Last week, we wrote about the importance of password management and online security. It seems that no matter how many catastrophic online threats we hear about in the media, somehow, passwords still remain a serious chink in our digital armour. However, passwords aren’t the only online credentials you should be actively looking to protect. On December 4th, Google expects search queries from mobile users to overtake the number of searches made by desktop users. The number of mobile searches is expected to reach into hundreds of billions per year. At the beginning of 2013, mobile traffic accounted for 22.75% of total website visits in the UK. This share increased significantly throughout 2013, resulting in mobile’s share edging closer to 40% of website visits. If this figure is to increase, which the majority of experts predict it will, we could potentially see a mobile share of close to 60% before the year is over.
These figures offer conclusive proof, should you really need it at this point, that the overall balance of the multi-channel world is constantly changing. It is safe to say that ‘mobile-first’ is no longer a meaningless mantra tossed around by those ‘in the know’ – it is now part of our daily make-up.
Mobile devices have always come with an attached stigma surrounding security concerns – how can something so small and portable contain all of our information safely and securely, many ask. The more we rely upon these devices to help us carry out basic and advanced tasks, the more experts warn us of potential threats to our online privacy, and as part of the traditional domino effect, the more we panic about our data, and rightly so. Online threats, such as the Heartbleed security bug and the recently discovered Shellshock bug, shouldn’t be glazed over. The threat surrounding them is very much real, and incredibly worrying. However, if, as the aforementioned figures suggest, we’re not going to be retiring our devices any time soon, we need to break the cycle and get on board with secure practices and techniques in order to protect our data for the long haul.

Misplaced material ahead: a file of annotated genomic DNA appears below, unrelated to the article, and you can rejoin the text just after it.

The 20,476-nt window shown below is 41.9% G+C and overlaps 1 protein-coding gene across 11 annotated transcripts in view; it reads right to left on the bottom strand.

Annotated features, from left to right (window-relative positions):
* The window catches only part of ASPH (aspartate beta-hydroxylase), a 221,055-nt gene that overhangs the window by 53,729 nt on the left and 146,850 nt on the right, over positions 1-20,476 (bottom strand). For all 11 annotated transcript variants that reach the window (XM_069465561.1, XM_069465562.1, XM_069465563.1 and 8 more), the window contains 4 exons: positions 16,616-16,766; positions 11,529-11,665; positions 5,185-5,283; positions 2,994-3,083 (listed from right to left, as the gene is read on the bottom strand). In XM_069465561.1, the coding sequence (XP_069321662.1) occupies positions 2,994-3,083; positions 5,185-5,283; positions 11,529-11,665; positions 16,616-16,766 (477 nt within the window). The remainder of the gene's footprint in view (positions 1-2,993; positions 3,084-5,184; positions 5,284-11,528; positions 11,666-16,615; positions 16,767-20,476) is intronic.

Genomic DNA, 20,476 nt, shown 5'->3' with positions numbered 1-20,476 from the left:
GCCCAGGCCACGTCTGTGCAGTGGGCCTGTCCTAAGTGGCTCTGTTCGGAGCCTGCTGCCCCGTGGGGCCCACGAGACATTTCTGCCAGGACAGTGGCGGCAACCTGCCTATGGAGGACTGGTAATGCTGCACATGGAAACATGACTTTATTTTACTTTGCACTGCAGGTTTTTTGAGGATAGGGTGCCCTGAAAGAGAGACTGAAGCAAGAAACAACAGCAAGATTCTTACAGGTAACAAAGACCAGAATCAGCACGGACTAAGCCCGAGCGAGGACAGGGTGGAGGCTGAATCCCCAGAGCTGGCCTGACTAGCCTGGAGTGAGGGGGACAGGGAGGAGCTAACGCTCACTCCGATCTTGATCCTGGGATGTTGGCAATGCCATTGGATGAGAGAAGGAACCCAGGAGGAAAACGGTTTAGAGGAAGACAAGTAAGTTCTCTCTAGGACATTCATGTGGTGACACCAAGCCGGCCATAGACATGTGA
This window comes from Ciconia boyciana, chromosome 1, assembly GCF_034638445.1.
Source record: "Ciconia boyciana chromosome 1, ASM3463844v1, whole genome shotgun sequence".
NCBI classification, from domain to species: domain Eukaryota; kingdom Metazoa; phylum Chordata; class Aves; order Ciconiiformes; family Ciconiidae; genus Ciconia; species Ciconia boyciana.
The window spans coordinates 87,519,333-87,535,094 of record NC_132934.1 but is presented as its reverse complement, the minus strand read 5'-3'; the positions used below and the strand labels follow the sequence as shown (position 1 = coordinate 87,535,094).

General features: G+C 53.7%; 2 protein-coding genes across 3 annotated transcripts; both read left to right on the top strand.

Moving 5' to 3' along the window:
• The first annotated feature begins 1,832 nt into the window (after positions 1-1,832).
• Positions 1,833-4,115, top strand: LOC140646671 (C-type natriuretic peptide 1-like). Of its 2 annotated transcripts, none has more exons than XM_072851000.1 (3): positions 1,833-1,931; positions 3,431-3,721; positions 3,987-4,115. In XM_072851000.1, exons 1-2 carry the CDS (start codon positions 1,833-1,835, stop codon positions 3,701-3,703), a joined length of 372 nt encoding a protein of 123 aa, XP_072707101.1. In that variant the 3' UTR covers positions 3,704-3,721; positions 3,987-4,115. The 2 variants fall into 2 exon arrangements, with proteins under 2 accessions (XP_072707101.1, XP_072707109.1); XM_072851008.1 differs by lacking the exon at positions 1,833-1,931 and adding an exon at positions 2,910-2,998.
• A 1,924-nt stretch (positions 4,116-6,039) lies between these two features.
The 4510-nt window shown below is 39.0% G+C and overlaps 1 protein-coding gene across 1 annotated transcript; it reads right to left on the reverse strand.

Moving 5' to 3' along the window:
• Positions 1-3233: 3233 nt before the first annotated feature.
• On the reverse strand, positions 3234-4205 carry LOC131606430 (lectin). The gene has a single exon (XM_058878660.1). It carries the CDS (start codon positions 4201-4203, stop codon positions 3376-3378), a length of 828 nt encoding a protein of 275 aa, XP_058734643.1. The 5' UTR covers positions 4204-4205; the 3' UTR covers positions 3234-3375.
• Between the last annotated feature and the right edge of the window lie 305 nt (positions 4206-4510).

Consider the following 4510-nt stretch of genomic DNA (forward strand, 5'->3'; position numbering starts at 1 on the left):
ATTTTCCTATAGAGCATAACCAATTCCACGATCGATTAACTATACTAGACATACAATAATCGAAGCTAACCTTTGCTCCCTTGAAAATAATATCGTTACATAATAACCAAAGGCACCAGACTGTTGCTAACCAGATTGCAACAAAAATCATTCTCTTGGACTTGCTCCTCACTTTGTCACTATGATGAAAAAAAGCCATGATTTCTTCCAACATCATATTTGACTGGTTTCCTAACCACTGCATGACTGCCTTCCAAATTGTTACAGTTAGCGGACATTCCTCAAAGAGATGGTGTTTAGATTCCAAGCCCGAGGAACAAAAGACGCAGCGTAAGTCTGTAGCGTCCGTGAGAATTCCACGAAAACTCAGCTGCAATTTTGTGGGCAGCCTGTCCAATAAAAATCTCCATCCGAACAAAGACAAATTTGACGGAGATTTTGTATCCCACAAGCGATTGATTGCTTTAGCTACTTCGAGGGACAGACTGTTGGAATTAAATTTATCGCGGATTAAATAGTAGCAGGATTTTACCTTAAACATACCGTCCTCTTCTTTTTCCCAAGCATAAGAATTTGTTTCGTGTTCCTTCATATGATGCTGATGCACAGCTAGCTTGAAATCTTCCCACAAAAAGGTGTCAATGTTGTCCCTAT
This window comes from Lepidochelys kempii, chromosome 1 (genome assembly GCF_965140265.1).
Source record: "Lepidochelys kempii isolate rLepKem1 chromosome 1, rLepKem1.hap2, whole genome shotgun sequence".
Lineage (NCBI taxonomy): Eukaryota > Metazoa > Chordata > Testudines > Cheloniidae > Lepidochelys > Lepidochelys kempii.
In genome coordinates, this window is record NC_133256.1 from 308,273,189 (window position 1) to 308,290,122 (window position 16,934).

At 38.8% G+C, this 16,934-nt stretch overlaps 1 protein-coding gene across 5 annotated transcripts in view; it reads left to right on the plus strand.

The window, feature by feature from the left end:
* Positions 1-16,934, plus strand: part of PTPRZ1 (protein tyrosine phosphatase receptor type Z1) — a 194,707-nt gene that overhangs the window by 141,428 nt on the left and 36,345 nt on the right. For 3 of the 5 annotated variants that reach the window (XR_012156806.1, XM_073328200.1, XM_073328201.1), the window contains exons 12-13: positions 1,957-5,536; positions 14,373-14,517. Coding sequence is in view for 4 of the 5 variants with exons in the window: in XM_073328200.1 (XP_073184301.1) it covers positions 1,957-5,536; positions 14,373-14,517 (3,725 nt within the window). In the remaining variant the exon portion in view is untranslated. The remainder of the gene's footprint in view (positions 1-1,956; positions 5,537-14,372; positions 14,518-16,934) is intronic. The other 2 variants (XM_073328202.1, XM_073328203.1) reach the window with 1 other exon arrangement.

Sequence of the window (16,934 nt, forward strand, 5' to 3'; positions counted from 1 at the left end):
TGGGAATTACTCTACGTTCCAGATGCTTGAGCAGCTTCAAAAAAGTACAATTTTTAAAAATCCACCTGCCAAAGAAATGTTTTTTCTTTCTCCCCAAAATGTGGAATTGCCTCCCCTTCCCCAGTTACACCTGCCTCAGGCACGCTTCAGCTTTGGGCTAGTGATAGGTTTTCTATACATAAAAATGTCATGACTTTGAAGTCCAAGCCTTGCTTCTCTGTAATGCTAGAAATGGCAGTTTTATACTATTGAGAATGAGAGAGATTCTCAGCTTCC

Make no mistake, well-made smartphones and their respective operating systems actively encourage us to offload our sensitive information – mainly for ease of use and familiarity. We’ve now reached a point where we are inputting our bank details, payment information and addresses into our devices for use across the plethora of applications available to us. But do we truly understand how difficult, or not so as the case may be, it would be for an attacker to gain access to this slew of delicate information? Are we at a moment in time where we definitively understand the importance of data security? If you’re a mobile user and you would like to feel more comfortable using your device, or if you’re a business owner looking to provide a secure and safe environment for your customers to interact with, here are a few simple, yet effective steps to ensure your data is protected in the best way possible.
Individual safety measures
- Set up a pin on your device: This is perhaps the easiest, yet the most commonly overlooked step you can take to securing your device from prying eyes. A memorable pin that only you are aware of ensures your data’s safety should the worst-case scenario occur. If your device boasts biometric features, you can choose to add an extra layer of personal security that is truly unique to you, and you alone.
- Manage your passwords effectively: We spoke about this step at length in our previous blog post, ‘Is your password secure?’. Passwords are our digital passport. Without them, the web would be a dangerous and uneasy place. With them, and with developed privacy knowledge, we can work together to create stronger and safer passwords that will help shape our future on the web.
- Encrypt your sensitive information: If you have data housed on your device that is sensitive or that matters most to you, you should be taking the steps required to encrypt it. The majority of devices on the market will provide built-in encryption should you wish to activate it. If you do wish for your device to encrypt your sensitive information, you must remember that, in most instances, encryption is completely irreversible, which means you will lose all information, if that information is not backed up.
- Back-up your data: You can also very easily back-up your information via the pre-packaged software that came with your device, or store it on your own portable storage equipment for easier access. There is also the option of backing up to cloud storage, however, recent stories within the media have perhaps tarnished this method slightly, suggesting that it could put your data at risk, rather than safely contain it.